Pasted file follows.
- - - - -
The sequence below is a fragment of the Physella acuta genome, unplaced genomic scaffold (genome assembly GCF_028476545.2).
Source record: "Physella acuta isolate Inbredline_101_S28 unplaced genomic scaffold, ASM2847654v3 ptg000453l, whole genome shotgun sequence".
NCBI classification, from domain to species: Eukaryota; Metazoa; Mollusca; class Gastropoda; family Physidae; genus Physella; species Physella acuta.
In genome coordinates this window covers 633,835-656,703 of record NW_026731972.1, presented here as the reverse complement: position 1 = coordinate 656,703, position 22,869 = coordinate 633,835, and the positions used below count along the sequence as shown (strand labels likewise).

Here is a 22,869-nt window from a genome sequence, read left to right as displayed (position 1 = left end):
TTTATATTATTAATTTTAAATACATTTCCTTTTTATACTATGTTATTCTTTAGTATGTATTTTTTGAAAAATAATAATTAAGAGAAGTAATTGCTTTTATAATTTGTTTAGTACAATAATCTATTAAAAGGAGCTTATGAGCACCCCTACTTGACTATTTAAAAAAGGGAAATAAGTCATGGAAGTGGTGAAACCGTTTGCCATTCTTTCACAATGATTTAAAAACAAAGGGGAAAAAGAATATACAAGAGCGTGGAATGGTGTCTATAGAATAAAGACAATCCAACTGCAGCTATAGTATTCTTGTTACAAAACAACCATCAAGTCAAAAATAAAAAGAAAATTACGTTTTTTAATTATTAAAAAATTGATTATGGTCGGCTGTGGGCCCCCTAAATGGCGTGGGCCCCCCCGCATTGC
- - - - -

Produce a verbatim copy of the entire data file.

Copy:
The sequence below is a fragment of the Physella acuta genome, unplaced genomic scaffold (genome assembly GCF_028476545.2).
Source record: "Physella acuta isolate Inbredline_101_S28 unplaced genomic scaffold, ASM2847654v3 ptg000453l, whole genome shotgun sequence".
NCBI classification, from domain to species: Eukaryota; Metazoa; Mollusca; class Gastropoda; family Physidae; genus Physella; species Physella acuta.
In genome coordinates this window covers 633,835-656,703 of record NW_026731972.1, presented here as the reverse complement: position 1 = coordinate 656,703, position 22,869 = coordinate 633,835, and the positions used below count along the sequence as shown (strand labels likewise).

Here is a 22,869-nt window from a genome sequence, read left to right as displayed (position 1 = left end):
TTTATATTATTAATTTTAAATACATTTCCTTTTTATACTATGTTATTCTTTAGTATGTATTTTTTGAAAAATAATAATTAAGAGAAGTAATTGCTTTTATAATTTGTTTAGTACAATAATCTATTAAAAGGAGCTTATGAGCACCCCTACTTGACTATTTAAAAAAGGGAAATAAGTCATGGAAGTGGTGAAACCGTTTGCCATTCTTTCACAATGATTTAAAAACAAAGGGGAAAAAGAATATACAAGAGCGTGGAATGGTGTCTATAGAATAAAGACAATCCAACTGCAGCTATAGTATTCTTGTTACAAAACAACCATCAAGTCAAAAATAAAAAGAAAATTACGTTTTTTAATTATTAAAAAATTGATTATGGTCGGCTGTGGGCCCCCTAAATGGCGTGGGCCCCCCCGCATTGC